Employers seeking to secure their companies by screening new employees with a thorough Background Check often inquire about the National Criminal Database search. And too often, my response disappoints them. The National Criminal Database is not as “national” as the name implies.
There is a widespread misconception that this search is the near-equivalent of a FBI Check, without the hassle of fingerprinting. As we explain to our clients, this is not at all a correct assumption. Although it is understandable how anyone would be confused, when so many “background check companies”, fail to educate their clients about the nature of this product.
Please allow me to explain. There is, in fact, something known as the National Instant Criminal Background Check System (NICS), that is run and operated by the DOJ and FBI. This database is only accessible to authorized entities, such as law enforcement and those licensed to sell firearms, and through fingerprinting for specific purposes, such as licensing, and employment in sensitive positions.
These Background Checks are not available to the vast majority of private employers. Instead employers may use Consumer Reporting Agencies (CRAs) that specialize in Employment Screening, to search court records in the Counties where an applicant has spent a significant amount of time. As a complement to these County Court searches, a database search may be added, often referred to as a National Criminal Database. It contains data compiled by companies and made available for purchase; and is comprised of court, arrest, prison, sex offender and other public records.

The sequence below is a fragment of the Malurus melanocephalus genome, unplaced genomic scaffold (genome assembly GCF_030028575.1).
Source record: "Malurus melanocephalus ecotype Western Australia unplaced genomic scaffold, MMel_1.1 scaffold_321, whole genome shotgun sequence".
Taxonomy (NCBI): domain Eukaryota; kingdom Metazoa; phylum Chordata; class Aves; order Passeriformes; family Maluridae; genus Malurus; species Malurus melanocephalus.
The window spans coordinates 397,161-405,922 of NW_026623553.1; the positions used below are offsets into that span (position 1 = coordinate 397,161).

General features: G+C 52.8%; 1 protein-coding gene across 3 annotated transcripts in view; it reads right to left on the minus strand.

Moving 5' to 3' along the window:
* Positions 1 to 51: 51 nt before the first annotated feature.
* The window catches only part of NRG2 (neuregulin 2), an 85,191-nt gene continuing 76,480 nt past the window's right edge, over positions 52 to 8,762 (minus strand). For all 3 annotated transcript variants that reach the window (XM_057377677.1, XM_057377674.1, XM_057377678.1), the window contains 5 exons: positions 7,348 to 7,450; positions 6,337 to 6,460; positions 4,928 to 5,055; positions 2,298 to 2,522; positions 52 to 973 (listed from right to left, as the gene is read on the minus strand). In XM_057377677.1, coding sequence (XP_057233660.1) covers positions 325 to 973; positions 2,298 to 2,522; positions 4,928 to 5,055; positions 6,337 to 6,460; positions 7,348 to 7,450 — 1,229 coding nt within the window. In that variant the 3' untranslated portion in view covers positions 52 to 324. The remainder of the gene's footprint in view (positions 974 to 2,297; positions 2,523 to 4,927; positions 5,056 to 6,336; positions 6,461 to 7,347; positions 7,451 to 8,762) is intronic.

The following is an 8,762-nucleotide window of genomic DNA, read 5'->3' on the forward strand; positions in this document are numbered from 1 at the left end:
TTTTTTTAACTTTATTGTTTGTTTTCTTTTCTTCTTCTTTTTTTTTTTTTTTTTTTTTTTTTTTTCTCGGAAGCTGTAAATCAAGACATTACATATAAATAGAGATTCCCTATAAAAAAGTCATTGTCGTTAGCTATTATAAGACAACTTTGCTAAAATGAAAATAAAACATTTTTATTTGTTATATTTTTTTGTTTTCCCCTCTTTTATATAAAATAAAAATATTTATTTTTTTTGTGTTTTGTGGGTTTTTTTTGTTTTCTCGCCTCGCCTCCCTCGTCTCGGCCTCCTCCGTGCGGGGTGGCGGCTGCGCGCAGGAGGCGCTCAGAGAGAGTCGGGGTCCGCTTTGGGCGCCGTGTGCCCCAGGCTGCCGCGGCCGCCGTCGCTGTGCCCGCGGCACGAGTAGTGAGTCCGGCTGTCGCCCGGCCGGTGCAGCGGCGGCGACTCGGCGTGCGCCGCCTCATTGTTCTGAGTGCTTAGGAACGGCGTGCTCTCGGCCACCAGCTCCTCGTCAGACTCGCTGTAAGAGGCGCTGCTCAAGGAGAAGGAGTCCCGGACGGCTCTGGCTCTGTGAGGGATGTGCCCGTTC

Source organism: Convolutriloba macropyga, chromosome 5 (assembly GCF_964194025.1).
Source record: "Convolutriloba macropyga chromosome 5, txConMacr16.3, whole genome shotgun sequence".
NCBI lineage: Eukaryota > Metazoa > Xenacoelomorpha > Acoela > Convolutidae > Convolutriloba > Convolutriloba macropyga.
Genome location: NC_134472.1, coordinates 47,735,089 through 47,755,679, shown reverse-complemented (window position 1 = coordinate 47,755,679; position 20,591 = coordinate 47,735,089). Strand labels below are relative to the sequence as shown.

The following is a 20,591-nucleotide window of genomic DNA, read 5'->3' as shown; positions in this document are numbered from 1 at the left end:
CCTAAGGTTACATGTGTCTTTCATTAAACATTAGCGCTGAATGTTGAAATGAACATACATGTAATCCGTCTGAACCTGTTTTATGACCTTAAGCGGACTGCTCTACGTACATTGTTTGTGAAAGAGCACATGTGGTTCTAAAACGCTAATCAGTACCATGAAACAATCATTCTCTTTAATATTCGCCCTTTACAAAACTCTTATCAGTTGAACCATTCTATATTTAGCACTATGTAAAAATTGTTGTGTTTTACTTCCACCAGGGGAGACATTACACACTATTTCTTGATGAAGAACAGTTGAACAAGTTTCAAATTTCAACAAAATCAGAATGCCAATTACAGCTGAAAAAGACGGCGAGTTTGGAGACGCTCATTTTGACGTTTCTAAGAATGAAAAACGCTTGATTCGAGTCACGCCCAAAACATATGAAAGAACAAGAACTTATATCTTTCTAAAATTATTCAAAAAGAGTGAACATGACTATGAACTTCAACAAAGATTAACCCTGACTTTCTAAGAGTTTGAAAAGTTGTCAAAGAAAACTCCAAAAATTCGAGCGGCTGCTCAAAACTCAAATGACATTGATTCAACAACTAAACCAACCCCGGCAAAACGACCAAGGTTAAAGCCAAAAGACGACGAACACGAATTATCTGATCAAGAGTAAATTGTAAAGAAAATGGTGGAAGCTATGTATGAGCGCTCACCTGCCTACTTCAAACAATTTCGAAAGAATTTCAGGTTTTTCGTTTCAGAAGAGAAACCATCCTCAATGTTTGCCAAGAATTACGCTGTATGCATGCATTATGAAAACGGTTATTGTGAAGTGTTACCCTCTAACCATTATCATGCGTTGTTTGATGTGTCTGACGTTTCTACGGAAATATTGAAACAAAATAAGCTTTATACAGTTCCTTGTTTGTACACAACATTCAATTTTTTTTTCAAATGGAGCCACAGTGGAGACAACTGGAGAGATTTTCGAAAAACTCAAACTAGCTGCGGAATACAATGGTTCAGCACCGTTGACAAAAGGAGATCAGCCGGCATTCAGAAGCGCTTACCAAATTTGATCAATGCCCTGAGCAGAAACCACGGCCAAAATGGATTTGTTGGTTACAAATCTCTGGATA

There are hundreds of millions of records in any of these databases, however, this accounts only about half of all records in the U.S. In fact, less than a third of courts in the country make their records available these vendors. Furthermore, the information that is available is most often incomplete. Many cases only provide the defendant’s name, and no other identifier. Some only report certain cases, such as felonies. Others might only provide a case number and no additional case information. To make matters worse, the information that is available is very irregularly updated . Some sources might update their information every week, while others might not do so for years at a time.
And yet, you can Google “background check” and be bombarded with websites offering a “National Background Check”, “for only $19.99!”, while making no attempt to clarify or educate consumers about the product. This is not only false advertising but it is also a dangerous deception as it is illegal for employers to make an adverse hiring decision based on the results of a database search. For this reason, employers should only use a FCRA Compliant Screening firm. We are bound by the FCRA to confirm any possible hits found in a Database, at the County Court of record and to only report accurate, up to date information.
But as long as its limitations are understood, the National Database can be a helpful complement to any screening package. When added to a comprehensive Background Check, it might reveal something that would otherwise have been missed; perhaps, a crime committed at a County the defendant was only visiting, or a jurisdiction purposefully undisclosed on their application, and for whatever reason, not caught by an SSN Trace (Address History Check).
As a researcher, I once ran a background check that would have been clear, were it not for a hit on the National Database; This applicant had reported living at his current address in CA, all his life. A check of his SSN for his address history, revealed that his current residence had only just begun the prior year. No other address was found. I found this curious, and contacted our client. I asked them for permission to add the Database search to this order, and within seconds of running it, his prison record from another state popped up on my screen. He had just recently been released after a 30 year sentence for a murder conviction! The record was confirmed at the county of conviction and reported to the employer.
Throughout my years in this field, I’ve seen numerous records revealed in this surprising manner. So although a National Database search may not be all that it seems, for only a few bucks, it can prove to be a priceless addition to your screening program.